The horticultural industry has been plagued with a major challenge; how to fill the increasing number of vacant positions within the commercial horticulture industry and, ultimately, reduce the age gap that currently exists within the industry. As consequence of increasing production targets and a shrinking domestic workforce, shortages in domestic labour are expected to intensify over time with notable impact on the horticultural sector. A report published by the Canadian Agricultural Human Resource Council (CAHRC) predicts a surplus of 114,000 vacant agricultural jobs, a quarter of which are anticipated to be from the greenhouse, nursery and floriculture sector, by 2025. In 2014 alone, vacancy of 5,800 domestic positions cost the horticulture industry a staggering $353 million in lost sales. Inspiring the next generation of horticulturalists is an important ‘next step’ as the industry moves forward.
Though it would be wrong of me to reduce the reasons for this domestic labour shortfall to a single event, one factor did stand out; the lack of awareness towards, and negative public perception of the horticultural industry. As a member of the Generation Y, or millennial, cohort (those born between 1977 and 1995), I relate to the lack of awareness towards the diversity of jobs within the horticultural, and broader agricultural industries. In fact, throughout my post-secondary education and at the start of my career, I hadn’t considered exploring opportunities related to horticulture. It wasn’t until I had come across my current position on LinkedIn (link to PL LinkedIn page) that I became aware of the number of benefits associated with the industry. For me, these benefits included the ability to work in a ‘growing’ industry (see what I did there) for a company committed to being at the fore-front of innovation in the grow lighting sector.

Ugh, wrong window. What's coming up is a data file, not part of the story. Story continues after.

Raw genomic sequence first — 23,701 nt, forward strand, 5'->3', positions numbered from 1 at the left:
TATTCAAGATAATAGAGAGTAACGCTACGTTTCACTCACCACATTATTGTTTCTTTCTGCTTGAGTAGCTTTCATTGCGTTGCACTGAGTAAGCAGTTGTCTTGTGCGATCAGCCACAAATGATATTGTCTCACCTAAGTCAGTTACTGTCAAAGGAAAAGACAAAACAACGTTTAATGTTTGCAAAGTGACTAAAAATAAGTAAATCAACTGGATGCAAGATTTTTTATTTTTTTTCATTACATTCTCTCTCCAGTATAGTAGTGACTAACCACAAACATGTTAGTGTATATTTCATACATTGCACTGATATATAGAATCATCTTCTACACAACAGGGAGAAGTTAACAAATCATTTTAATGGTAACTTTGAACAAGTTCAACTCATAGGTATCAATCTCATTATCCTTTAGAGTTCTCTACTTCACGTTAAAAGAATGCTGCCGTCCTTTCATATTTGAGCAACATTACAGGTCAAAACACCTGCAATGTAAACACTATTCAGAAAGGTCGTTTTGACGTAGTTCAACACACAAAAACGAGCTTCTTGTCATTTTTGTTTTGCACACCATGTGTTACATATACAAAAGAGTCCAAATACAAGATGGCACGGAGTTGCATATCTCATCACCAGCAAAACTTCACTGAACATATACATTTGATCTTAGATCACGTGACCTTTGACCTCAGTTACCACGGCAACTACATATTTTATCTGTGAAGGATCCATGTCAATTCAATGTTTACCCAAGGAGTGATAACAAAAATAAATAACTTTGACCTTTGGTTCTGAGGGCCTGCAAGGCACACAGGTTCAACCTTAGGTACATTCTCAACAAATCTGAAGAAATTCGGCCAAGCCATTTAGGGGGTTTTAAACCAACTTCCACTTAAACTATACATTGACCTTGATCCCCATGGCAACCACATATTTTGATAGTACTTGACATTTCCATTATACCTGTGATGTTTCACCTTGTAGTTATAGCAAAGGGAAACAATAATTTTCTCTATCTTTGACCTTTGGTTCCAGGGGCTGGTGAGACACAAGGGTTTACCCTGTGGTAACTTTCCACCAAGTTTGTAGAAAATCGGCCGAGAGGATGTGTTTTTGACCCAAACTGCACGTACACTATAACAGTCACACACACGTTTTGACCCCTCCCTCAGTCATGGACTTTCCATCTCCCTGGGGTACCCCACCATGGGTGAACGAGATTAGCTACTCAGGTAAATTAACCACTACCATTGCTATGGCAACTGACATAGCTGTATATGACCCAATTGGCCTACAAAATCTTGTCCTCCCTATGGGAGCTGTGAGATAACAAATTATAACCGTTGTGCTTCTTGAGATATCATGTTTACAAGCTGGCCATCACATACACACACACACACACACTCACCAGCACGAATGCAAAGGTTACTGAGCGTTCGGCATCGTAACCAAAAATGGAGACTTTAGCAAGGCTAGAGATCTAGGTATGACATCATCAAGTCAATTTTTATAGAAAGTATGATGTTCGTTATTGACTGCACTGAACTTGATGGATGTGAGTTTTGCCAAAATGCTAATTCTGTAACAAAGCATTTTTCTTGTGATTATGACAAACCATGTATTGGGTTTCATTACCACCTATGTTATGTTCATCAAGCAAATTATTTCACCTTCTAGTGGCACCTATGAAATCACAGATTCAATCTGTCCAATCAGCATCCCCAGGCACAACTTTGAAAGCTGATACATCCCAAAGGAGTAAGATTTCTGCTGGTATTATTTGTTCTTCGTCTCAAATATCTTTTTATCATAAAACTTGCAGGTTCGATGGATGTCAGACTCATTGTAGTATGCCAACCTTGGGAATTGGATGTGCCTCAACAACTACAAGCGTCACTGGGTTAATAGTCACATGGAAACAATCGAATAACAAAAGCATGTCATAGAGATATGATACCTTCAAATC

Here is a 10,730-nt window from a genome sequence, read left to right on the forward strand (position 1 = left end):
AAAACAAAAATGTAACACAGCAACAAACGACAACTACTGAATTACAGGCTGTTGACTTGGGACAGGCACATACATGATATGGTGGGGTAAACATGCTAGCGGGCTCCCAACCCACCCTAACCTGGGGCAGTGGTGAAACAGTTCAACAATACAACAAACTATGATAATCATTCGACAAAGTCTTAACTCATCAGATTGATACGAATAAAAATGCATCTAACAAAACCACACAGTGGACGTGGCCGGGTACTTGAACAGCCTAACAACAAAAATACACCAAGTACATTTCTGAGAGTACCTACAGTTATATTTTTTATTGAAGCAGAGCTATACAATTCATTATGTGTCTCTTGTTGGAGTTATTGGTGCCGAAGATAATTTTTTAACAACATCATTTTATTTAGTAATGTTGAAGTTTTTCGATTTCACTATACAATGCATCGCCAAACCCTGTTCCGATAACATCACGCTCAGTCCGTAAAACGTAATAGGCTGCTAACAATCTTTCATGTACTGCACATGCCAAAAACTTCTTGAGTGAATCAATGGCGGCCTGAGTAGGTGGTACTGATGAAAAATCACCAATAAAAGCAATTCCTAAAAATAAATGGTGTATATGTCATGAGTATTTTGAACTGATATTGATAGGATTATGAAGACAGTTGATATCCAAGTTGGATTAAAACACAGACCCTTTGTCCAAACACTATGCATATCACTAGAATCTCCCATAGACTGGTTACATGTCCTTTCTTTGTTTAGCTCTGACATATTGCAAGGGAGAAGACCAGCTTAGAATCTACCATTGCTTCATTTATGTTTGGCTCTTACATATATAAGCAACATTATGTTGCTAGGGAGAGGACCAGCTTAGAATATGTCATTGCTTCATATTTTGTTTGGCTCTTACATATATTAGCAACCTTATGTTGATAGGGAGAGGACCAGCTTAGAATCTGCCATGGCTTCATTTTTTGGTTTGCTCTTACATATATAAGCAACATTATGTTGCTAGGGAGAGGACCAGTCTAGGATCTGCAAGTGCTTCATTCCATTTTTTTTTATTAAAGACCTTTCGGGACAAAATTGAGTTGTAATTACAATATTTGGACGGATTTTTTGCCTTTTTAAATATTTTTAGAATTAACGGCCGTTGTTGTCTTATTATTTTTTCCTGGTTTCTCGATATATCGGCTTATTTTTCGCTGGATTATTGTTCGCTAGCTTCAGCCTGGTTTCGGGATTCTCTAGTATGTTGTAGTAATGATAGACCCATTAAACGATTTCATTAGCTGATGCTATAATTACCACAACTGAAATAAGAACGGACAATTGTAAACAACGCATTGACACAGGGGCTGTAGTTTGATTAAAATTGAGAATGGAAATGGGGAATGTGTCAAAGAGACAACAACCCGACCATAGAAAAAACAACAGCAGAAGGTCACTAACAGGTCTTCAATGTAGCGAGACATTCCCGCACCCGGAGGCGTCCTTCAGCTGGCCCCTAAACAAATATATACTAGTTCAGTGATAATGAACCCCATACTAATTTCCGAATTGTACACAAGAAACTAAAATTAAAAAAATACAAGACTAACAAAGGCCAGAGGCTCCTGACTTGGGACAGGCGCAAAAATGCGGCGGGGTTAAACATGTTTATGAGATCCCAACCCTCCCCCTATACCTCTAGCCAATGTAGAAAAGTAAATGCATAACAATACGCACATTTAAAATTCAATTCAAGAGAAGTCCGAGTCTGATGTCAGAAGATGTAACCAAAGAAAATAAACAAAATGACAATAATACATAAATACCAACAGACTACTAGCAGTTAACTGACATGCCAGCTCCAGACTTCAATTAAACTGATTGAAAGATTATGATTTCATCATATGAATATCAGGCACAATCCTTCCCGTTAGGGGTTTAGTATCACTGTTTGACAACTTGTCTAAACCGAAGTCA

Tips to attract and retain the next generation
This leads me to my first piece of advice for organizations looking to recruit young personnel, meet them where they already are. Using social media as a recruiting tool, especially LinkedIn, which is most popular among 25 to 29-year old’s, is essential. Organizations should also use social media to tell stories about their brand and capture aspects of their company culture. Company culture has been identified as being important to millennials, and so featuring content that centres around aspects such as the opportunity for professional development or teamwork is an important strategy to consider when recruiting young personnel.
In fact, one of the factors that excited me about P.L. Light Systems was that, through social media and in speaking with management, I was able to gather that the company valued teamwork among employees. Entering this industry with no previous experience in horticulture or supplemental lighting, I was thrilled to learn that P.L. Light Systems encouraged collaboration and the opportunity to learn from the expertise of co-workers. I’m not alone in my admiration for teamwork, as 60% of millennials report a preference for working in face-to-face groups. Emphasizing the level of teamwork within company culture is also likely to improve employee retention rates, as, in my experience, it’s much harder to leave a career once workplace friendships are formed.
“more than 70% of millennials reporting that Canada should be doing more to address climate change, this issue can be viewed as an opportunity to motivate young people…”
Another factor to consider is that many millennials are looking to make a difference through meaningful work and emotional rewards. Many young professionals are looking to feel good about their work and the impact it has on broader society. Highlighting the ways in which horticulture impacts environmental and social issues is likely to inspire young people to want to work in the industry. In my experience, studying the various projects that P.L. Light Systems was involved in excited me towards the meaningful impact my career would have on customers tackling issues such as climate change and sustainable food production. With more than 70% of millennials reporting that Canada should be doing more to address climate change, this issue can be viewed as an opportunity to motivate young people to pursue careers in horticulture.
Finally, many young people may be unaware of the diversity in career paths that exists within the horticultural industry. Increasing the level of awareness towards the broad array of careers, which range anywhere from sales and marketing to engineering and research, early in one’s education. With the recent announcement of Canada’s Agricultural Youth Green Jobs Initiative investment in Ontario’s Greenbelt Microgreens, I believe government and industry partnerships are crucial for recruitment. Such investments directly impact young people’s opportunities for experience and thus advancement within the industry.
Written by – Jacqueline Anderson is a Digital Marketing Specialist with P.L. Light Systems, having joined the team in the Summer of 2018. Jacqueline’s passion for storytelling and knack for social media allows her to engage with current and prospective customers online.